Monday, August 18, 2014
Lectionary Ruminations 2.0 for Sunday, August 24, 2014, the Twenty-First Sunday in Ordinary Time (Year A)
Lectionary Ruminations 2.0 is a revised continuation of Lectionary Ruminations. Focusing on The Revised Common Lectionary Readings for the upcoming Sunday from New Revised Standard Version (NRSV) of the Bible, Lectionary Ruminations 2.0 draws on nearly thirty years of pastoral experience. Believing that the questions we ask are often more important than any answers we find, without overreliance on commentaries I intend with comments and questions to encourage reflection and rumination for readers preparing to teach, preach, or hear the Word. Reader comments are invited and encouraged. All lectionary links are to the via the PC(USA) Devotions and Readings website.
1:8 Thus begins the Moses cycle/narrative. What does this verse say about the importance of memory? Might we consider this reading a feminist narrative?
1:9-10 How might these verse inform current thinking and analysis of American immigration policy and even recent events in Ferguson, Missouri?
1:11 What do we know about Pithon and Rameses?
1:12 What lesson might be learned from this?
1:13-14 What Governments are ruthless today?
1:15 Were Shiphrah and Puah the only two midwives?
1:16 Why kill the males but allow the females to live. The opposite would seem to make better sense. I wonder if Shiphrah and Puah served as midwives only to Hebrew woman or also to Egyptian women
1:17 In this context what does it mean to fear God? Did Shiphrah and Puah engage in civil disobedience?
1:19 When is it alright to lie?
1:22 Was Moses the only Hebrew baby boy thrown into the Nile? How might this verse and 1:16 inform our understanding of the account of the slaughter of the innocents found in Matthew 2:13-23?
2:1 Why are the man and woman not named? Is there anything special about the house of Levi?
2:2 What might have happened if she saw that he was not a FINE baby? Is there anything significant about the time span of three months?
2:3 What else was once plastered with bitumen and pitch? What is the Hebrew word translated as “basket” and how else is it used in the Hebrew Scriptures?
2:4 Did the mother tell the sister to watch or did the sister take this watching upon herself?
2:5 This seems like a fortuitous and ironic development.
2:6 Why did she think this might be a Hebrew baby?
2:7 I think the sister acts somewhat boldly here as she makes the best of the opportunity.
2:8 This sounds like a strange construction since this is the boys sister and thus his mother is also her mother, yet she is referred to “the girl”.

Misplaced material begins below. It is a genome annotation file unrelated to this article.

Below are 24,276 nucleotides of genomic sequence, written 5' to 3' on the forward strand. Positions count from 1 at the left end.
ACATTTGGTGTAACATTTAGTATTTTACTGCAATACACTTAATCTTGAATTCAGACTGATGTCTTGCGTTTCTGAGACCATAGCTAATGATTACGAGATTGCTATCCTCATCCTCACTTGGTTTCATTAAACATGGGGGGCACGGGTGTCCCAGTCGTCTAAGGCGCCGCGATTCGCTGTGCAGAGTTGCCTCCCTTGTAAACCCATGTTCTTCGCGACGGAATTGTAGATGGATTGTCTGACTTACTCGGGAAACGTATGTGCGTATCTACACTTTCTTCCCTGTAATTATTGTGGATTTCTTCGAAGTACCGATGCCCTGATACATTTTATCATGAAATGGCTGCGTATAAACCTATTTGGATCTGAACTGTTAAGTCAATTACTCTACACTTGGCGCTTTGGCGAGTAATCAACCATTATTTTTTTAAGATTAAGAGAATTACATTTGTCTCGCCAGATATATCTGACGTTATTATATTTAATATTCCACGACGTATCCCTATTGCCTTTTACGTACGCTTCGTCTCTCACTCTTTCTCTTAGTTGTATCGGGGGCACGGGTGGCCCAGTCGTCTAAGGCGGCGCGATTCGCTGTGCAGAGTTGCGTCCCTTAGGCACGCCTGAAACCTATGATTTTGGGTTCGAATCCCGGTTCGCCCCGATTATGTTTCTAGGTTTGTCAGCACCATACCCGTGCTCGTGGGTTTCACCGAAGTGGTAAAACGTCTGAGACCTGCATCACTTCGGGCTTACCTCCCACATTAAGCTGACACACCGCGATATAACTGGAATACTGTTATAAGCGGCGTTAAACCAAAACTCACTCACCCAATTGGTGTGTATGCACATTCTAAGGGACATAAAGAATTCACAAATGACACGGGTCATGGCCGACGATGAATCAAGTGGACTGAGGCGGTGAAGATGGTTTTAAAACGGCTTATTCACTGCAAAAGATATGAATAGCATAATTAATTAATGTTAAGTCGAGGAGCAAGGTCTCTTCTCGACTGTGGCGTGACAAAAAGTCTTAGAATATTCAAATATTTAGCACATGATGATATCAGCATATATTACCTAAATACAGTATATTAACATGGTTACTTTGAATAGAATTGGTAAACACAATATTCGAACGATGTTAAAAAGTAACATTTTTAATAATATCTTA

2:9 The child’s own mother ends up nursing her child who might have died if the daughter of the man who ordered his death had not found him and had pity.
1:10 Yes, this explains the name Moses, bit is there also some foreshadowing going on here?
12:1-2a Sometimes when I begin a responsive reading and the response sounds shallow, hollow, and barely audible, I will repeat the call phrase. Might something similar be happening here?
12:2b Who are Israel’s enemies that attacked?
12:2b-6 Does this Psalm reflect the Exodus? Why is this Psalm paired with the First reading?
12:8 This sounds like a familiar refrain.
12:1 What is a “living” sacrifice? What is “spiritual” worship? Is there such a thing as unspiritual or spiritless worship? How might Paul have addressed the holocaust, or Shoah?
12:2 What is the difference between “conformed” and” transformed”? How are our minds renewed? Why does Paul write about the renewing of our minds rather than the renewing of our hearts?
12:3 How do we measure our faith? Do you think that sometimes Paul thought to much oh himself?
12:4 What does Paul mean by “members”?
12:5I understand the logic with the exception of the last phrase. How are we individually members one of another? Might holography and holograms help us here?
12:6 “We have gifts that differ” in the NRSV is “We have gifts differing” in the KJV. It is the biblical phrase that inspired Myers and Briggs to title their book applying Jung’s type theory Gifts Differing. You may want to also look at 1 Corinthians 12. What are your gifts?
16:13 Where did Jesus enter from? Is there anything special about the district of Caesarea Philippi? Why would Jesus ask his disciples this question? Does the average person in the pew or Bible Study have a clue about the baggage associated with “Son of Man” language and imagery?
16:14 Apparently there were various views of who Jesus was. I guess times have not changed.
16:15 Here is the quintessential question. What is your answer? IMHO, Statements of Faith prepared for examination of a candidate or transferring minister tells us more about a person’s breadth of theological education and ability to think systematically than they do about what a person actually believes.
16:16 As usual, Peter is the first to speak up. Did he get it right or did he stick his foot into his mouth? Compare the Gospel parallels. Can we think of each of the Gospels as a somewhat unique answer to this question?
16:17 What does this say about the nature of revelation?
16:18 What is the play on words with “Peter” and “rock”? What and where is Hades?
16:19 What are the “keys to the kingdom”? What does it mean to “bind” and to “loose”?
16:20 Why would Jesus order his disciples not to tell anyone that he was the Messiah? Has this passage just equated “the Son of Man” with “the Messiah”?